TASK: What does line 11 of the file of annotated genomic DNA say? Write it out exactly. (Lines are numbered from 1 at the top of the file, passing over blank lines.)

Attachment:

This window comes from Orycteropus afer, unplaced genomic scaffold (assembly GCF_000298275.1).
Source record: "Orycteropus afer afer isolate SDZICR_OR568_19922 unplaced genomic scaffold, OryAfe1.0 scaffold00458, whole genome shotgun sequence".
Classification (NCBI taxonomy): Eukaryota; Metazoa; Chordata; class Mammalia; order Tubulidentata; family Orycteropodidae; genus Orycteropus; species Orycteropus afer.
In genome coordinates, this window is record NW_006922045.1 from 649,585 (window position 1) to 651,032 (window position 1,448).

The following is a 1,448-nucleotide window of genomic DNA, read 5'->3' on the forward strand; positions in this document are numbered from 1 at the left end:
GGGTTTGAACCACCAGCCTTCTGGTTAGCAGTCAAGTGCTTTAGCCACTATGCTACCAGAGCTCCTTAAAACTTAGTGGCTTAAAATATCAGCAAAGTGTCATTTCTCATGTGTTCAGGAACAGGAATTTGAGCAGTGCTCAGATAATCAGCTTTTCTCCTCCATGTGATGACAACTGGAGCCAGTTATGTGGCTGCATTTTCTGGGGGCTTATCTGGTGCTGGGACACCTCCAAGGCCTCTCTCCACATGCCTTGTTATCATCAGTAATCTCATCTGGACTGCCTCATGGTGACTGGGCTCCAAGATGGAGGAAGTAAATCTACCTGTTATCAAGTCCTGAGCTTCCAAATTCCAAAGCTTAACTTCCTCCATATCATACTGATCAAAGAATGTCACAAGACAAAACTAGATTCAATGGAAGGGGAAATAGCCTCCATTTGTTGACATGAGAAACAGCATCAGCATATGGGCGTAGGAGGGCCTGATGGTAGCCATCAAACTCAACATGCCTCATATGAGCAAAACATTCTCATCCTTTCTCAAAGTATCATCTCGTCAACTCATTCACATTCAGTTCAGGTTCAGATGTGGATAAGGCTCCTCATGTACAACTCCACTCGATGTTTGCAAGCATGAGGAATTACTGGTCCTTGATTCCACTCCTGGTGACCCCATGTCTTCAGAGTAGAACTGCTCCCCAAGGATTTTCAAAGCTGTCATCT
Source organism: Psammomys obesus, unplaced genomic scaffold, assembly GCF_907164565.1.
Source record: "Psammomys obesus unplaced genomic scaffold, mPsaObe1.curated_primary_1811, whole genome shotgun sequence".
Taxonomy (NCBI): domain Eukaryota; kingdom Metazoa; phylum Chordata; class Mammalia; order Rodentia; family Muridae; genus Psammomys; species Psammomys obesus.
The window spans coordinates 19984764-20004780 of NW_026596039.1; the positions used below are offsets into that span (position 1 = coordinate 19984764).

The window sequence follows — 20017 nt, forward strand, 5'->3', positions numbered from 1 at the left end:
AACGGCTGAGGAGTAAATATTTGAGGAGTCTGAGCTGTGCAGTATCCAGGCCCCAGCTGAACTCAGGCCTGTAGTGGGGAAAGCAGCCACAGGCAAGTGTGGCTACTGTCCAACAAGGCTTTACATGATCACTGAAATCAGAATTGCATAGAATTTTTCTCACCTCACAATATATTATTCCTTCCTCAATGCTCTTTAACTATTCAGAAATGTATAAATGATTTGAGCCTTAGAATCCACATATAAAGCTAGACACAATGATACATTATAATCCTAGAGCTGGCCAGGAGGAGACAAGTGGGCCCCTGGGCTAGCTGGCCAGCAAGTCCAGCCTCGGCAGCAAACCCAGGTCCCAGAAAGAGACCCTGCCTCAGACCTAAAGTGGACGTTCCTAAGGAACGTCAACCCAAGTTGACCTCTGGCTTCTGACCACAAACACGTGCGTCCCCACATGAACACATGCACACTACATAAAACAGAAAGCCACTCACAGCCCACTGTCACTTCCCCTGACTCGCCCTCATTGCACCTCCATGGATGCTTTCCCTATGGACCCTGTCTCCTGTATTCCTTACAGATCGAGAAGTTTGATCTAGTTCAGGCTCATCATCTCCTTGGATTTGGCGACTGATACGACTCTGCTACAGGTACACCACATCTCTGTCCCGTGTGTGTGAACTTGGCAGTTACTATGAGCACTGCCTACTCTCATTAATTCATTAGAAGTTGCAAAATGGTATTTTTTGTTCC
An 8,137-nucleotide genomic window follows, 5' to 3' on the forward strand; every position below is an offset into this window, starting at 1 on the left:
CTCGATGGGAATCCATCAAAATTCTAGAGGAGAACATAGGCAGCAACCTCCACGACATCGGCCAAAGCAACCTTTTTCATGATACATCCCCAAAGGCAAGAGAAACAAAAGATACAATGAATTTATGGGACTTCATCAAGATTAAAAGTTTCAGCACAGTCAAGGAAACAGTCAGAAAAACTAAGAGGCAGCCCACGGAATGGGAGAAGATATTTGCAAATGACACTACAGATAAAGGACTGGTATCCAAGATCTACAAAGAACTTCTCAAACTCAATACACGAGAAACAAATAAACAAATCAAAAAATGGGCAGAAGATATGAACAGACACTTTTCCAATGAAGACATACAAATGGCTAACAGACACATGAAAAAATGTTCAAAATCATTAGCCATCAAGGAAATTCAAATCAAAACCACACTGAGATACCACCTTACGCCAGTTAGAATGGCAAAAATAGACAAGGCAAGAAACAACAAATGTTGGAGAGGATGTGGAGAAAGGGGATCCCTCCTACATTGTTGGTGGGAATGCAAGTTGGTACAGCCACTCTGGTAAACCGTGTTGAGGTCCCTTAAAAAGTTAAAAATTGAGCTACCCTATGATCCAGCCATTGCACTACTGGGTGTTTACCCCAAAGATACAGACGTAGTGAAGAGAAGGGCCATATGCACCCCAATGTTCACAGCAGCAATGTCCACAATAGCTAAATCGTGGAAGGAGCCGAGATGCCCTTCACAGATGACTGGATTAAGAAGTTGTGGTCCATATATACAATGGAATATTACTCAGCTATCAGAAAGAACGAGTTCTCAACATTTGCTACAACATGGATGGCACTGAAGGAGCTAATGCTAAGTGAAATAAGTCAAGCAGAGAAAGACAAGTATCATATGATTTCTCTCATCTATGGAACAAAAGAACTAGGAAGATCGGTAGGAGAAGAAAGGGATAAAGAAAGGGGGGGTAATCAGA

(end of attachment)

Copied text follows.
The window sequence follows — 20017 nt, forward strand, 5'->3', positions numbered from 1 at the left end: